As I said, we spent several hours there but one could spend even more time looking at all of the interesting exhibits and reading the information that has been written about them.  We returned home that afternoon, having had an enjoyable break and a good anniversary.


Our 33 Day, 6731 Mile Road Trip–part 13 Recap

>> Sunday, July 22, 2012

As the title says, Connie and I were gone from home for 33 days (and 32 nights).  We drove nearly 7000 miles, by actual odometer readings it was 6731 miles.  We crossed or drove through a portion of 17 states.  Including Kentucky, where we started and ended up, we drove through Kentucky, a corner of Indiana, across Illinois, Missouri, a small corner of Iowa, across Nebraska, Wyoming, part of Utah, across Idaho, through much of Oregon, into and back out of Washington, down through California, across Arizona,  New Mexico, Texas, Arkansas, and half way across Tennessee before getting back to Kentucky. 

Of the 32 nights we were gone from home we spent 10 nights at our son’s home, 8 nights with friends, 1 night in a motel and 13 nights we slept in our van.  9 of those nights were spent in the auto parking lot at “truck stops” or as they are called most often now, Travel Plazas.  1 night was spent in a Wal-Mart parking lot and 3 nights in campgrounds.

If we use the amount spent for a motel for the one night as an average figure the 13 nights spent in the the van saved us almost $1000.00.  I mentioned in part 1 that we tried to figure all the ways we could cut expenses.  One way we did that, in addition to sleeping in the van, was to invest in an America the Beautiful Senior Interagency Pass available for those over 62 years of age (and it is good for a lifetime).  The pass is $10.00 plus a fee of $10.00 when ordered by mail, as I did.  With the pass we were able to visit the Oregon Trail Interpretive Center and the 3 national parks for free.  Two of the campgrounds we stayed in were in national forests and we got 50% off of the normal fee.  By my calculations we saved about $85.00 after deducting the cost of the pass.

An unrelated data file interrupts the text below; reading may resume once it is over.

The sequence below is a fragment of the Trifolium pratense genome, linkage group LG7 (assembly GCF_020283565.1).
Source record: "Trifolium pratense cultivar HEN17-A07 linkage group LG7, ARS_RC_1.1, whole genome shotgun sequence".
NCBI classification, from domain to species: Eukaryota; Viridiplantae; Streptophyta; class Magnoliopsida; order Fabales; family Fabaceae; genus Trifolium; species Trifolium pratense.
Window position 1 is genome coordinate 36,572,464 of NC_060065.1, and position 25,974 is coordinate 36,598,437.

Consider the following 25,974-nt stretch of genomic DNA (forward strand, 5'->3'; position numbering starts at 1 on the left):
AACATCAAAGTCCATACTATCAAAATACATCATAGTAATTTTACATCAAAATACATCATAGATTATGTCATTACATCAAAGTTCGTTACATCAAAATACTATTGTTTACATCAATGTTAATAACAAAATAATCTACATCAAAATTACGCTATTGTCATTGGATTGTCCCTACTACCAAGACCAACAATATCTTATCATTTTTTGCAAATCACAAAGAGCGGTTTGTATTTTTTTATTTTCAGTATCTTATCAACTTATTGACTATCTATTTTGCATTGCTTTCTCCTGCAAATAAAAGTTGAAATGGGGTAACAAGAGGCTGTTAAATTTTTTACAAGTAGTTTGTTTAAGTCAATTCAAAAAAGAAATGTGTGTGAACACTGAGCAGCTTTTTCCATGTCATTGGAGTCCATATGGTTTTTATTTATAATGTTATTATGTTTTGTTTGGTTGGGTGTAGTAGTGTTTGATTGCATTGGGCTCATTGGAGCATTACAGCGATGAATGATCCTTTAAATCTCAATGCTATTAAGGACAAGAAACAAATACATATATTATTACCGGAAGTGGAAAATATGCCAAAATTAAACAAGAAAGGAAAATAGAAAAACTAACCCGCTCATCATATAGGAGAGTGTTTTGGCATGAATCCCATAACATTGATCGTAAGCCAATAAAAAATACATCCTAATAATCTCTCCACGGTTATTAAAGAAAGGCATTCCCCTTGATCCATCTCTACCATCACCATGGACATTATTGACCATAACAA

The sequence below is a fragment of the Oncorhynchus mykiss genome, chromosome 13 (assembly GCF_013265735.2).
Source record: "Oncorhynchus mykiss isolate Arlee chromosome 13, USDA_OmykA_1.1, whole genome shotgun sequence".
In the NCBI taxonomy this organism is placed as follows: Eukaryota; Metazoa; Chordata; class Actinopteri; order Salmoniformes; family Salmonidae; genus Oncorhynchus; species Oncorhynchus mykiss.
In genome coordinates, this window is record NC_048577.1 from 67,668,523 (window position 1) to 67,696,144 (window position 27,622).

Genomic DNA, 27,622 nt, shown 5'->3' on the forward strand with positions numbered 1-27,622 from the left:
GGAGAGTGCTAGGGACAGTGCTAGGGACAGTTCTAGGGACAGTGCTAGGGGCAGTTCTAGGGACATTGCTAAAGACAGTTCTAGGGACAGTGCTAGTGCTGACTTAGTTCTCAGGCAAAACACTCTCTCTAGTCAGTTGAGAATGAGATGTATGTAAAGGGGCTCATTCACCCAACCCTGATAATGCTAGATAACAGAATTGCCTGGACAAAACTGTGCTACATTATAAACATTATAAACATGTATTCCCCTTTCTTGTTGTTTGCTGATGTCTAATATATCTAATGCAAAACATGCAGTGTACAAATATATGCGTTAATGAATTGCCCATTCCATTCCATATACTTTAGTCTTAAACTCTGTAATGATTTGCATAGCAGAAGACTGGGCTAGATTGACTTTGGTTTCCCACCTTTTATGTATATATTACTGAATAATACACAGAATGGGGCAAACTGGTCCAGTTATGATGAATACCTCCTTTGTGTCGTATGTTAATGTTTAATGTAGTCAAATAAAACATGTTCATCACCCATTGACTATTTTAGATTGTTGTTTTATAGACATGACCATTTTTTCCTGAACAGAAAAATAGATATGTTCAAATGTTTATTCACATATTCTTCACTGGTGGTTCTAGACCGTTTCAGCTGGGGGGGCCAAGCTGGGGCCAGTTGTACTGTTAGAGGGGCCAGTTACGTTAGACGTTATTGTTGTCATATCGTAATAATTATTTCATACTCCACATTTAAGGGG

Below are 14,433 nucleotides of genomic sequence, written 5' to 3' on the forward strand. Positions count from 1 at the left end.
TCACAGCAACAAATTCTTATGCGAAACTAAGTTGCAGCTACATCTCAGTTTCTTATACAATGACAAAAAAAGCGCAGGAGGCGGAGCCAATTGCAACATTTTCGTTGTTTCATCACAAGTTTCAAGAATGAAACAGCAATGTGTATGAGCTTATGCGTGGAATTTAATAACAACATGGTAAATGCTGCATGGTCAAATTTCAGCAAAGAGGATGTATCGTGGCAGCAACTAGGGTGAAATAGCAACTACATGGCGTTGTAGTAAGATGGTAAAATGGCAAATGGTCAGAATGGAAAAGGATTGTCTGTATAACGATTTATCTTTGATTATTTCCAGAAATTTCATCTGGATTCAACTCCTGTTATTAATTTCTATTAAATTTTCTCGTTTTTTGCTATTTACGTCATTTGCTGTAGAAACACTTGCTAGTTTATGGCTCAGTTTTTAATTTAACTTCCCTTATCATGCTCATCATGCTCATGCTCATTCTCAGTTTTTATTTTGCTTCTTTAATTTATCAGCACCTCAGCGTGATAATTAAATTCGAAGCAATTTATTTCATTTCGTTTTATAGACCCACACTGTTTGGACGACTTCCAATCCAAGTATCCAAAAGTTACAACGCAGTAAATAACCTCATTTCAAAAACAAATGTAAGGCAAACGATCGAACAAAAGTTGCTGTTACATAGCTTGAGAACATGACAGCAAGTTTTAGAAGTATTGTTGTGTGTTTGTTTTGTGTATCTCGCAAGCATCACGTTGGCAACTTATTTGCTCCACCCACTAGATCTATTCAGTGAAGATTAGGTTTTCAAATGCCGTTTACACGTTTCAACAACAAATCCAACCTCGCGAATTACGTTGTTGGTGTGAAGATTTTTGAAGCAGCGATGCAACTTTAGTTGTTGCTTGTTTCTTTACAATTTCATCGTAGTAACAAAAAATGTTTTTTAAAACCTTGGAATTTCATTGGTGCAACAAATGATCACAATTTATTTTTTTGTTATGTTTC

I had mentioned that gasoline would be our big expense.  The lowest price we paid was $3. 299 a gallon.  Most was in the $3.50 to $3.65 range.  It was much more expensive in California and parts of Oregon and Arizona.  The most we paid was at a station just outside of Yosemite National Park, and I only bought $20.00 worth.  Regular gasoline there was $5.099 a gallon.  When I figured everything up on our return I found that we paid an average of $3.82 a gallon.  Our van performed well and we averaged 24 miles per gallon for the trip.  I felt this was quite good considering we were driving 70 miles per hour on most of the interstates and we were driving in the mountains for many of the miles.

We thoroughly enjoyed our road trip but perhaps the most beautiful thing we saw was this.


Yes, home sweet home.  (This photo was taken last Fall so we didn’t have the color change of the leaves greeting us on our return.)


Our 33 Day, 6731 Mile Road Trip–part 12

>> Tuesday, July 17, 2012

I mentioned at the end of part 11 that we drove to Hondo, TX on day 27 of our road trip.  For the only night of our trip we had reserved a room at a motel.  As far as I could determine there was no truck stop in or near Hondo and since the temperature was quite warm we desired to have a good nights sleep and a shower before we began our busy day, May 19th.